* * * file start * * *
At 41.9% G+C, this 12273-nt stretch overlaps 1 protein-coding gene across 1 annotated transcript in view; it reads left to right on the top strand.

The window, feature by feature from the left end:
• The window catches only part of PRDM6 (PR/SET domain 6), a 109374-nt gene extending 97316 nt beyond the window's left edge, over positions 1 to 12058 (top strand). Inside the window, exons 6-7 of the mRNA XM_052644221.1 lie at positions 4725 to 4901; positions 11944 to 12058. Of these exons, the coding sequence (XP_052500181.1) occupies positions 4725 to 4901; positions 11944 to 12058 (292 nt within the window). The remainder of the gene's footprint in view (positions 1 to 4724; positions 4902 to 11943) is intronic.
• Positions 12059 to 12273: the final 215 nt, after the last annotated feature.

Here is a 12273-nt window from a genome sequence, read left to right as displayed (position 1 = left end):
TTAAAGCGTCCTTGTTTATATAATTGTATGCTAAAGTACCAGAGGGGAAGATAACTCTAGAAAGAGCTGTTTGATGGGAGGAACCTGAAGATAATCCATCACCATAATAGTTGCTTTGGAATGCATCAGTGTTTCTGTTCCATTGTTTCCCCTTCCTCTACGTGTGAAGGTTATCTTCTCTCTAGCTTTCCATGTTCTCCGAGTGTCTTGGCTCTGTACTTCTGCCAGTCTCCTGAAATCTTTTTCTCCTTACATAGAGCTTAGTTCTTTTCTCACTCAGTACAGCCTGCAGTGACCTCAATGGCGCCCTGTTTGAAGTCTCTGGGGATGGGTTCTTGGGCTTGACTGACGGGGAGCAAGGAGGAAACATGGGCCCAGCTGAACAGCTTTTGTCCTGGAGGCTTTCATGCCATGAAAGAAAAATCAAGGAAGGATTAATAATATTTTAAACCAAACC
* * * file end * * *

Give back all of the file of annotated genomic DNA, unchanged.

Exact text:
At 41.9% G+C, this 12273-nt stretch overlaps 1 protein-coding gene across 1 annotated transcript in view; it reads left to right on the top strand.

The window, feature by feature from the left end:
• The window catches only part of PRDM6 (PR/SET domain 6), a 109374-nt gene extending 97316 nt beyond the window's left edge, over positions 1 to 12058 (top strand). Inside the window, exons 6-7 of the mRNA XM_052644221.1 lie at positions 4725 to 4901; positions 11944 to 12058. Of these exons, the coding sequence (XP_052500181.1) occupies positions 4725 to 4901; positions 11944 to 12058 (292 nt within the window). The remainder of the gene's footprint in view (positions 1 to 4724; positions 4902 to 11943) is intronic.
• Positions 12059 to 12273: the final 215 nt, after the last annotated feature.

Here is a 12273-nt window from a genome sequence, read left to right as displayed (position 1 = left end):
TTAAAGCGTCCTTGTTTATATAATTGTATGCTAAAGTACCAGAGGGGAAGATAACTCTAGAAAGAGCTGTTTGATGGGAGGAACCTGAAGATAATCCATCACCATAATAGTTGCTTTGGAATGCATCAGTGTTTCTGTTCCATTGTTTCCCCTTCCTCTACGTGTGAAGGTTATCTTCTCTCTAGCTTTCCATGTTCTCCGAGTGTCTTGGCTCTGTACTTCTGCCAGTCTCCTGAAATCTTTTTCTCCTTACATAGAGCTTAGTTCTTTTCTCACTCAGTACAGCCTGCAGTGACCTCAATGGCGCCCTGTTTGAAGTCTCTGGGGATGGGTTCTTGGGCTTGACTGACGGGGAGCAAGGAGGAAACATGGGCCCAGCTGAACAGCTTTTGTCCTGGAGGCTTTCATGCCATGAAAGAAAAATCAAGGAAGGATTAATAATATTTTAAACCAAACC